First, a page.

Congratulations to Sharon Borrege, winner of last week's Friday Freebie, Nom de Plume: A (Secret) History of Pseudonyms by Carmela Ciuraru.
Windeye by Brian Evenson, recently published by Coffee House Press. This collection of 25 short stories is unnerving, unsettling, and invigorating--each of them fine-honed tales of literary horror. Here's the publisher's blurb to tell a little more about the book:
A woman falling out of sync with the world; a king's servant hypnotized by his murderous horse; a transplanted ear with a mind of its own—the characters in these stories live as interlopers in a world shaped by mysterious disappearances and unfathomable discrepancies between the real and imagined. Brian Evenson, master of literary horror, presents his most far-ranging collection to date, exploring how humans can persist in an increasingly unreal world. Haunting, gripping, and psychologically fierce, these tales illuminate a dark and unsettling side of humanity.
I put Windeye to the standard first-paragraph test and found several instances of creepy prose which could stand strong beside the best of writers like Edgar Alan Poe, H. P. Lovecraft, or Peter Straub. Here are just a few of my favorites:
In early spring, Harmon's sister disappeared. One moment she was standing at the edge of the property, near the back fence, the dog just beside her, listening to him plow. The next both she and the dog were gone. He noted their absence passively as he turned the tractor to cut the next set of rows, and thought nothing of it. Later, once he was done, he went into the house and called, was surprised when neither she nor the dog came. The dog he found a half-day later, just outside the back fence, its throat slit open. Of his sister, however, there was no sign.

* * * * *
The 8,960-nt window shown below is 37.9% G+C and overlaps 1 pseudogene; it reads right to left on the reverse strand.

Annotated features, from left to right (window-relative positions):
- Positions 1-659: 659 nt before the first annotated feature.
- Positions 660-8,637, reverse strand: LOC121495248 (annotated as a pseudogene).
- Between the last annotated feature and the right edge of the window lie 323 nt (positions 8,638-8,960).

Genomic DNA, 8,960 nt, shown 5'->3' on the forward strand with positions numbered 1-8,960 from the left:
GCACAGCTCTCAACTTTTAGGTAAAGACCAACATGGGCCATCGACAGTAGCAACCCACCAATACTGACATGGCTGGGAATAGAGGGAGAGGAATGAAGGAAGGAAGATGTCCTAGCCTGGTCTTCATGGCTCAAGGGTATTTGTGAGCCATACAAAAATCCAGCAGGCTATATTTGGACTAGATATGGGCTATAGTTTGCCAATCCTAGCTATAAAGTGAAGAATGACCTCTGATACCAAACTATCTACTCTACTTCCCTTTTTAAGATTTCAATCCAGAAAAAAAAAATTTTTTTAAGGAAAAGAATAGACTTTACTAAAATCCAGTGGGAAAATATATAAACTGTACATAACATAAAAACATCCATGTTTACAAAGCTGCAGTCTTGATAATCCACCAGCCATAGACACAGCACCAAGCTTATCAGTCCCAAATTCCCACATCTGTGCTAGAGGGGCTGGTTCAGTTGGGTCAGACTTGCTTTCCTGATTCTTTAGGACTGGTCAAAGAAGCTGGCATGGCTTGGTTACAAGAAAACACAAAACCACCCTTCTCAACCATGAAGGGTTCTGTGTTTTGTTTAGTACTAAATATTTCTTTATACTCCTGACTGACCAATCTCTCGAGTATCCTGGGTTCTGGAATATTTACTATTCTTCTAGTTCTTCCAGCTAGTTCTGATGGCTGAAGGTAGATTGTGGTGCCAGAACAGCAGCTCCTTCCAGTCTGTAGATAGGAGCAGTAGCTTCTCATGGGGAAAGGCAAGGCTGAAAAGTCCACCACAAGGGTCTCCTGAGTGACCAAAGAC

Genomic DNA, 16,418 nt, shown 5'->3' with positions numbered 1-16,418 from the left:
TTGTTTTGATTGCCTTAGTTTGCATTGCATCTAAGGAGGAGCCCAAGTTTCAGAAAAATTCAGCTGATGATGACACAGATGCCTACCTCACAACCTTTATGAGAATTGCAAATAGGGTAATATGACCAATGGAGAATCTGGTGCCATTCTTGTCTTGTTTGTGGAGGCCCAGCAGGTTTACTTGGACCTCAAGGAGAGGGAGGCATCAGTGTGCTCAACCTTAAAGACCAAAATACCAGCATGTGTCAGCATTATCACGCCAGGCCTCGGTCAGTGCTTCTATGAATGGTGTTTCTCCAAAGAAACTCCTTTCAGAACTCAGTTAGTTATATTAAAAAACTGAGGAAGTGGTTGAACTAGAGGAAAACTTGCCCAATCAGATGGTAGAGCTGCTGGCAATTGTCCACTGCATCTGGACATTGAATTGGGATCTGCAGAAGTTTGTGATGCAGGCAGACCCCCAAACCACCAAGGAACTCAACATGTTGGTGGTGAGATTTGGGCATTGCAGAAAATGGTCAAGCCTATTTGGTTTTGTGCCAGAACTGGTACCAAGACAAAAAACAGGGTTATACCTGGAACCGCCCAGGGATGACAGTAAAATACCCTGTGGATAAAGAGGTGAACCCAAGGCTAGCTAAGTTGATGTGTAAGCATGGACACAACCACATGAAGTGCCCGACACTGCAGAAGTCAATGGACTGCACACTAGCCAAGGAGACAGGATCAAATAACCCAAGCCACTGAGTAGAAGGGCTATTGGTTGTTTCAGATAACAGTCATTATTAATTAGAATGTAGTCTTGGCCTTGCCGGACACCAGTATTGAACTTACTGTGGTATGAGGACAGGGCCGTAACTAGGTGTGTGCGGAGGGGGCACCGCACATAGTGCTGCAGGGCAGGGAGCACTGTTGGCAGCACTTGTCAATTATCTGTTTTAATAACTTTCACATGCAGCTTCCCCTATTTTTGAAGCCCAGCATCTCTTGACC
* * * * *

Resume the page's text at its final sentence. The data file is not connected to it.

--from "The Dismal Mirror"
When they had grown tired of prodding the old man with a stick, they left the stick where it was and continued down the tunnel, Jansen trailing along the left wall, Lindskold along the right. It grew darker and for a time Lindskold couldn't see. He moved forward solely by touch and by listening to Jansen's feet. Then the light grew a little better, the ceiling punctuated every ten or so meters by a plate-sized grate through which leaked a pale light. Jansen's missing hand, Lindskold noticed only then, seemed to have grown back.
--from "The Tunnel"
I lost my eye when I was a child, running through the forest as part of some game or other. At the time I was with two other children, a boy and a girl, a brother and sister, neither of whom I knew or, indeed, had even seen before. It was one of them, the skinny shoeless boy, who suggested the game. I cannot now remember much about it, only that when I lost the eye I had been giggling and chasing the girl, though was also being pursued by the boy. In my flight, a thin, barbed branch snapped back and lashed like a wire, slashing a deep scar across my nose and tearing the eye itself free of the socket to leave it unseeing and ruptured on the cheek.
--from "The Absent Eye"
If you'd like a chance at winning a new paperback copy of Windeye, all you have to do is email your name and mailing address to email@example.com
Put FRIDAY FREEBIE in the e-mail subject line. One entry per person, please. Despite its name, the Friday Freebie runs all week long and remains open to entries until midnight on July 19—at which time I'll draw the winning name. I'll announce the lucky reader on July 20. If you'd like to join the mailing list for the once-a-week Quivering Pen newsletter, simply add the words "Sign me up for the newsletter" in the body of your email. Your email address and other personal information will never be sold or given to a third party (except in those instances where the publisher requires a mailing address for sending Friday Freebie winners copies of the book).
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